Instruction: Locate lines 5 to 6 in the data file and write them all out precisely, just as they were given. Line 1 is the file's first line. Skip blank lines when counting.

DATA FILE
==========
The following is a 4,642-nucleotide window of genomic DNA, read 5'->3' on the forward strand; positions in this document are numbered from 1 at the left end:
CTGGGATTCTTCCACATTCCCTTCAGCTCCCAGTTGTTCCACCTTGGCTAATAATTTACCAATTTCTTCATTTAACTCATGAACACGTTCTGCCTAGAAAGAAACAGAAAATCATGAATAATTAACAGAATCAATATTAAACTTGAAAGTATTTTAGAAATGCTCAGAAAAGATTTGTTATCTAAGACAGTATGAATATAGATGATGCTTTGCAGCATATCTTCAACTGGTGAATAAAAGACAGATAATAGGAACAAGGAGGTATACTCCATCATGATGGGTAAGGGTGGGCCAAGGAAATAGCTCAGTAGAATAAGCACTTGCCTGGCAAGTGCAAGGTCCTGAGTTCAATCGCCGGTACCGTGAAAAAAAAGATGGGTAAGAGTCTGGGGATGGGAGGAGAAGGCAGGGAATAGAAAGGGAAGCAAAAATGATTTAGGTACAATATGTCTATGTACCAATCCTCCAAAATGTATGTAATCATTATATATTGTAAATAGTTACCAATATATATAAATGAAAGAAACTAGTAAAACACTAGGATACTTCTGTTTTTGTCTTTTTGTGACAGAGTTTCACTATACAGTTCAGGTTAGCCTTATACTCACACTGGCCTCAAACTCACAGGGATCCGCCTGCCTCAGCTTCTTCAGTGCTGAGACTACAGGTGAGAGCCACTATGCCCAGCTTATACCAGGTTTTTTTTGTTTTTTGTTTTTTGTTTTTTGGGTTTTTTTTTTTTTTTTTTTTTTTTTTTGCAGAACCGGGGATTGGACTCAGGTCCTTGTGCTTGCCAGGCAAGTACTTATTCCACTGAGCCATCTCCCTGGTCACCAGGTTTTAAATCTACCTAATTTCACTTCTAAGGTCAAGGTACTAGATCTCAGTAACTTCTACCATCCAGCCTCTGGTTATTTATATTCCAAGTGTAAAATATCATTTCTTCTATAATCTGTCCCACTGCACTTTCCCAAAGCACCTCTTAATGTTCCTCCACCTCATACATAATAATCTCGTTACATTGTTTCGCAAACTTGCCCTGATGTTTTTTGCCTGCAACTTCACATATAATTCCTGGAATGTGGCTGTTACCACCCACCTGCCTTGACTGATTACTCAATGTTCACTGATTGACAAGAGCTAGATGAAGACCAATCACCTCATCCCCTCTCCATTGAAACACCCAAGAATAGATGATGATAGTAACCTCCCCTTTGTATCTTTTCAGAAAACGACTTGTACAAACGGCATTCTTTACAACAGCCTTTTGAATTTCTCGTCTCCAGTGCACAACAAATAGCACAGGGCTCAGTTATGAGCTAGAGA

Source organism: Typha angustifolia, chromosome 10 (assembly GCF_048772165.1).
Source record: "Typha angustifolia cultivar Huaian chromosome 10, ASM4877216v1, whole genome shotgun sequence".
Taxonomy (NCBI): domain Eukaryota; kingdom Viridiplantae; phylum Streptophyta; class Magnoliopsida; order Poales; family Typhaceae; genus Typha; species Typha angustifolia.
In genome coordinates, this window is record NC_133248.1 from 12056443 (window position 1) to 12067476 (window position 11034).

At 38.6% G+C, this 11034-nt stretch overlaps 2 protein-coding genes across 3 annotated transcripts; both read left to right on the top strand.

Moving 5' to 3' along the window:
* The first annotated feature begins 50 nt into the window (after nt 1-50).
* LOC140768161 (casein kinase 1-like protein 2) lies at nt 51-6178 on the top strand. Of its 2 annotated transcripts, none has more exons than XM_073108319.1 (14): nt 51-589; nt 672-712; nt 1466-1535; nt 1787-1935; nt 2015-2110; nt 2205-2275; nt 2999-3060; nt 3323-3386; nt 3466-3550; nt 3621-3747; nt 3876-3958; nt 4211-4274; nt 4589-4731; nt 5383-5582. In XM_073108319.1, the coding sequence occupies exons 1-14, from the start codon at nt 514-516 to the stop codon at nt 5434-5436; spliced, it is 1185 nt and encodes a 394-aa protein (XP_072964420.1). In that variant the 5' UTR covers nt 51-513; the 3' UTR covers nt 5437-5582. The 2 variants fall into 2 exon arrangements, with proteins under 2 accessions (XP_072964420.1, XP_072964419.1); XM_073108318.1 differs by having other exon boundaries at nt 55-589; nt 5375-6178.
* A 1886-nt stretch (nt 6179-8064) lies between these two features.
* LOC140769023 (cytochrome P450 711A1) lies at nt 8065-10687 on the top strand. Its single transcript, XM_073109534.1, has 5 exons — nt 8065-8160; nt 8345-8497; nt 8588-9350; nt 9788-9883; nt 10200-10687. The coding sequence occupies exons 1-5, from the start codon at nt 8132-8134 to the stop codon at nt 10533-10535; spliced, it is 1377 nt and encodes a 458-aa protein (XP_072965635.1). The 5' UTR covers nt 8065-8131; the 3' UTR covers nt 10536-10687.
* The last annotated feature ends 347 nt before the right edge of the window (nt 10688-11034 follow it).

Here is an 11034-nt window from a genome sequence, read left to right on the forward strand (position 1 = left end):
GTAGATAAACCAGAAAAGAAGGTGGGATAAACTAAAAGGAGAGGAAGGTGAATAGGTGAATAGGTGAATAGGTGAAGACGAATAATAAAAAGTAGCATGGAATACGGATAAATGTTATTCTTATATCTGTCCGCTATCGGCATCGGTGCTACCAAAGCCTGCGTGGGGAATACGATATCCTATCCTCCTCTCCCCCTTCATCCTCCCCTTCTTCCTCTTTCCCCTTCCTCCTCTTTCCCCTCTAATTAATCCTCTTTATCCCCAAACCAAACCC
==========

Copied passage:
Taxonomy (NCBI): domain Eukaryota; kingdom Viridiplantae; phylum Streptophyta; class Magnoliopsida; order Poales; family Typhaceae; genus Typha; species Typha angustifolia.
In genome coordinates, this window is record NC_133248.1 from 12056443 (window position 1) to 12067476 (window position 11034).